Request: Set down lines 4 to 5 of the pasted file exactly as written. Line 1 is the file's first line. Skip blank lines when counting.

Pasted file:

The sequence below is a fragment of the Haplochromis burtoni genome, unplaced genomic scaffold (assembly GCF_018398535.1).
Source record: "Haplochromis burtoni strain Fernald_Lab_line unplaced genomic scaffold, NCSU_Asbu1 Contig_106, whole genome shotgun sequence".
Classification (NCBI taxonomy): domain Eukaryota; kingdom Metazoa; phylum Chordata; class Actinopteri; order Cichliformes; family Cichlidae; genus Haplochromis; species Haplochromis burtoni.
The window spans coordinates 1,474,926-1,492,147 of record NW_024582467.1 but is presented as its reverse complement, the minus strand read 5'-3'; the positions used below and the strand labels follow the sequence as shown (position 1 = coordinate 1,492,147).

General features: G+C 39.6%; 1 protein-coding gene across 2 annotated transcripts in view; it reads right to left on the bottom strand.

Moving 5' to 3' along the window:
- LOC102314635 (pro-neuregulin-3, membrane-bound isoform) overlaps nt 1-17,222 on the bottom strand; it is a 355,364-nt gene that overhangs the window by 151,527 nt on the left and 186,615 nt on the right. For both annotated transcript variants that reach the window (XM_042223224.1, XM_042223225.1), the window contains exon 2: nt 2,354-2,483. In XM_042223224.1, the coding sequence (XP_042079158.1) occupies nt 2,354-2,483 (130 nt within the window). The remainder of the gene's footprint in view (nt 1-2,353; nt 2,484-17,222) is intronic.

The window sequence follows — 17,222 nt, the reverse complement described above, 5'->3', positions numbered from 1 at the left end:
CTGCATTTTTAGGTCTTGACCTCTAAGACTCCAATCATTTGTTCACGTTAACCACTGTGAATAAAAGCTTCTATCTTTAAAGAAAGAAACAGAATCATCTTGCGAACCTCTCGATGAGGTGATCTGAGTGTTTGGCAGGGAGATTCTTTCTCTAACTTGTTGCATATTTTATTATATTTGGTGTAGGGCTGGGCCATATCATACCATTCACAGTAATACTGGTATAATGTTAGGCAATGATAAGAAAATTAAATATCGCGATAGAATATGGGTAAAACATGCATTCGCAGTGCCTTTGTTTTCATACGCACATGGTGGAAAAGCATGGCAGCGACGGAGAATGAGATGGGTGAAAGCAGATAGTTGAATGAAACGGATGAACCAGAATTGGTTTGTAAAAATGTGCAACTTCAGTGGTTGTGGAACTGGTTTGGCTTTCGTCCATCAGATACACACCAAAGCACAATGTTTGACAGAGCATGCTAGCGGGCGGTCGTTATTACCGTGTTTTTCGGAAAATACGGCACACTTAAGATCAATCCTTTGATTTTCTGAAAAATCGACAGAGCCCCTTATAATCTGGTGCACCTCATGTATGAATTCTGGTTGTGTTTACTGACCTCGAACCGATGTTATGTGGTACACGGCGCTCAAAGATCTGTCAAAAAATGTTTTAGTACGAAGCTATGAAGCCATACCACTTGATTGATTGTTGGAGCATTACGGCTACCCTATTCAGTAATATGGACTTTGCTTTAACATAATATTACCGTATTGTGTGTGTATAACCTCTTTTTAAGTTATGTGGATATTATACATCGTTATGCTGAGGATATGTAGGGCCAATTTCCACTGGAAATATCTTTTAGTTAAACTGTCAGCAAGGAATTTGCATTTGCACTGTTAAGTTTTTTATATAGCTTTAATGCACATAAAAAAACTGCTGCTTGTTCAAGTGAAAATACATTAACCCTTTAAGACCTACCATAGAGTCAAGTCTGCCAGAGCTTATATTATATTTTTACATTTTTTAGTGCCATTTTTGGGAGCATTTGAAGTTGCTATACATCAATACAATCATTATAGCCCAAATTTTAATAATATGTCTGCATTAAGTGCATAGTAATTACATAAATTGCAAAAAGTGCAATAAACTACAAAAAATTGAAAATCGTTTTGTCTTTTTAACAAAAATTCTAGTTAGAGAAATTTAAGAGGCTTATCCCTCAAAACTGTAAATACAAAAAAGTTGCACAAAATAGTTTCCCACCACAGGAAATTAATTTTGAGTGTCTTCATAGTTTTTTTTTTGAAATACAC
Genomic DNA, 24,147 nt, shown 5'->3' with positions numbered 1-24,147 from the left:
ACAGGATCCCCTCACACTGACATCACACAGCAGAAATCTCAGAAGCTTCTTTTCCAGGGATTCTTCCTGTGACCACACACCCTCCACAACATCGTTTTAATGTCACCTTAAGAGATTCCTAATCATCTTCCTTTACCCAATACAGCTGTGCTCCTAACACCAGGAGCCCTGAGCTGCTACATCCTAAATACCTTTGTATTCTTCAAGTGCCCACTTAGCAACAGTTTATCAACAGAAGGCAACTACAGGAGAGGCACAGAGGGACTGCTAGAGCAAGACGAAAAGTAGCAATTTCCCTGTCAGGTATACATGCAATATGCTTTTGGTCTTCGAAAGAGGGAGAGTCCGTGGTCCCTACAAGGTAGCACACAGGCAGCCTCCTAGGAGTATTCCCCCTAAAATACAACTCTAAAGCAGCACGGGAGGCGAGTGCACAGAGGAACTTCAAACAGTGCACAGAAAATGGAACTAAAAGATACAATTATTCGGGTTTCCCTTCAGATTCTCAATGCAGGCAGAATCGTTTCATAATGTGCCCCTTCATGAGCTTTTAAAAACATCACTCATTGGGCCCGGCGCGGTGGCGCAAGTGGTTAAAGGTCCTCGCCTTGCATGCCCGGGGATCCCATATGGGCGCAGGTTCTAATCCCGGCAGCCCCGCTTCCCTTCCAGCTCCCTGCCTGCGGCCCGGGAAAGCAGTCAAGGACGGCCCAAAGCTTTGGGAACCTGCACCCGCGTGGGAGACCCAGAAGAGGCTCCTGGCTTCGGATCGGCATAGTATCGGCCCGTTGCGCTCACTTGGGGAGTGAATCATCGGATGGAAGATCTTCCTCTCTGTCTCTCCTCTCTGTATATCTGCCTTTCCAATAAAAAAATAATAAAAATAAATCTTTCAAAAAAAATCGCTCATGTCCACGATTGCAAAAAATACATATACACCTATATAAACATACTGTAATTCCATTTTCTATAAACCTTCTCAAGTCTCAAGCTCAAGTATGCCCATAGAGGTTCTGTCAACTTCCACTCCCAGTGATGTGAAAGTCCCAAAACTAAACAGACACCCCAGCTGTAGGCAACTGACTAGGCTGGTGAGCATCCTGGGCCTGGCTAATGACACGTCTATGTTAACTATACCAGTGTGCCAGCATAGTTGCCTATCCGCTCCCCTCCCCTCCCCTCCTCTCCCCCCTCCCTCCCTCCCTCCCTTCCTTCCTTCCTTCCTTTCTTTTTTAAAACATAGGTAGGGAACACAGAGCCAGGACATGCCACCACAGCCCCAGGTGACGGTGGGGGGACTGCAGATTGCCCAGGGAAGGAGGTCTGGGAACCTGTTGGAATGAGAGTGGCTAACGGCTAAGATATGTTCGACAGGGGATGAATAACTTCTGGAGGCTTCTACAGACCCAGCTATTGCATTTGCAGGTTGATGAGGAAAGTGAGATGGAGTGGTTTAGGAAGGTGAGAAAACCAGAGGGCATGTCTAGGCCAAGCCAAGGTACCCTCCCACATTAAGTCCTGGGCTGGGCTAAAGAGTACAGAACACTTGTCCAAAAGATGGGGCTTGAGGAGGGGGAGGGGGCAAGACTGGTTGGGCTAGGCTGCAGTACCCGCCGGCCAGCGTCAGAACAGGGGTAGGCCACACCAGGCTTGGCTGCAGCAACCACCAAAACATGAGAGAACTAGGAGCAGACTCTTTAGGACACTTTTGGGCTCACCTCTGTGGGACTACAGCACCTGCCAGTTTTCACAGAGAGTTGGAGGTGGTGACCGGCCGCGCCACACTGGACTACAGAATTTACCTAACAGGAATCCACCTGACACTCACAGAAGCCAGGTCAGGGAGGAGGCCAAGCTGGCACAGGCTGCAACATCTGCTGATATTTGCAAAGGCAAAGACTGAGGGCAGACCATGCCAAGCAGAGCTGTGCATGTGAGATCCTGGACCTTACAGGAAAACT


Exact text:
The window spans coordinates 1,474,926-1,492,147 of record NW_024582467.1 but is presented as its reverse complement, the minus strand read 5'-3'; the positions used below and the strand labels follow the sequence as shown (position 1 = coordinate 1,492,147).

General features: G+C 39.6%; 1 protein-coding gene across 2 annotated transcripts in view; it reads right to left on the bottom strand.